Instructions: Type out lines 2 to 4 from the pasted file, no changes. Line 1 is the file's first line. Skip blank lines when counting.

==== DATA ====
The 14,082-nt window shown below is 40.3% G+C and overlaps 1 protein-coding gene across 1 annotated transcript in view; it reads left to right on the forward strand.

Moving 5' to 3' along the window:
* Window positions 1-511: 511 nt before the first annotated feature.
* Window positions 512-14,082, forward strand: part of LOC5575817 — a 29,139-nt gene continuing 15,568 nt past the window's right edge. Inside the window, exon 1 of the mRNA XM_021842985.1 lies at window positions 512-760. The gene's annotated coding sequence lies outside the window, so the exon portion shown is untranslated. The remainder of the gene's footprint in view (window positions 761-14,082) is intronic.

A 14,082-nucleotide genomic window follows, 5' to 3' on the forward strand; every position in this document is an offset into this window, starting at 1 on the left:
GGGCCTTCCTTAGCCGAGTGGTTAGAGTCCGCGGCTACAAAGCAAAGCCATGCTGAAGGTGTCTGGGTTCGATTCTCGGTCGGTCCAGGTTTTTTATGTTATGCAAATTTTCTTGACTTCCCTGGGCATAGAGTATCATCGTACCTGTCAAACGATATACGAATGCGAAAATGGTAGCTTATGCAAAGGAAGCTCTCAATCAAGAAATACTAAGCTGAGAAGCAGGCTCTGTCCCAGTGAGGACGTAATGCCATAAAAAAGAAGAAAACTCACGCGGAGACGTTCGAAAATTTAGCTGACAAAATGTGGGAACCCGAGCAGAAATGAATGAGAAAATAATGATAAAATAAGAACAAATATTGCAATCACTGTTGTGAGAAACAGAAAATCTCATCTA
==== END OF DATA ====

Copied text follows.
Moving 5' to 3' along the window:
* Window positions 1-511: 511 nt before the first annotated feature.
* Window positions 512-14,082, forward strand: part of LOC5575817 — a 29,139-nt gene continuing 15,568 nt past the window's right edge. Inside the window, exon 1 of the mRNA XM_021842985.1 lies at window positions 512-760. The gene's annotated coding sequence lies outside the window, so the exon portion shown is untranslated. The remainder of the gene's footprint in view (window positions 761-14,082) is intronic.